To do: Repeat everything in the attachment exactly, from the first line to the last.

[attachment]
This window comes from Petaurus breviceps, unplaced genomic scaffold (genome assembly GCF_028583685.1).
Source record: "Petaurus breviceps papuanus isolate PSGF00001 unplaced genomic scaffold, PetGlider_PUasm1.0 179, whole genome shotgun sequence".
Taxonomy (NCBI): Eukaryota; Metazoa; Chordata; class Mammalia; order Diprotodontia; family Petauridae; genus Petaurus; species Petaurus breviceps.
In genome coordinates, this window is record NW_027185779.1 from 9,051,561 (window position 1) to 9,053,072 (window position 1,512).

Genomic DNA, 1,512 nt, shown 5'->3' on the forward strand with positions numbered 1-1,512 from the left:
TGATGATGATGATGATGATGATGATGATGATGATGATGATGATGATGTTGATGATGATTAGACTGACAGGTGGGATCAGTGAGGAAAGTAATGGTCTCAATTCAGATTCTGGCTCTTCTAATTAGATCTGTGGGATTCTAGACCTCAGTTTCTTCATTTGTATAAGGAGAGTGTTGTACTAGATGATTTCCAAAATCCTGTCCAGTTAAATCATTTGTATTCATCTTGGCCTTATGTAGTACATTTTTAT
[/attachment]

This window comes from Petaurus breviceps, unplaced genomic scaffold (genome assembly GCF_028583685.1).
Source record: "Petaurus breviceps papuanus isolate PSGF00001 unplaced genomic scaffold, PetGlider_PUasm1.0 179, whole genome shotgun sequence".
Taxonomy (NCBI): Eukaryota; Metazoa; Chordata; class Mammalia; order Diprotodontia; family Petauridae; genus Petaurus; species Petaurus breviceps.
In genome coordinates, this window is record NW_027185779.1 from 9,051,561 (window position 1) to 9,053,072 (window position 1,512).

Genomic DNA, 1,512 nt, shown 5'->3' on the forward strand with positions numbered 1-1,512 from the left:
TGATGATGATGATGATGATGATGATGATGATGATGATGATGATGATGTTGATGATGATTAGACTGACAGGTGGGATCAGTGAGGAAAGTAATGGTCTCAATTCAGATTCTGGCTCTTCTAATTAGATCTGTGGGATTCTAGACCTCAGTTTCTTCATTTGTATAAGGAGAGTGTTGTACTAGATGATTTCCAAAATCCTGTCCAGTTAAATCATTTGTATTCATCTTGGCCTTATGTAGTACATTTTTAT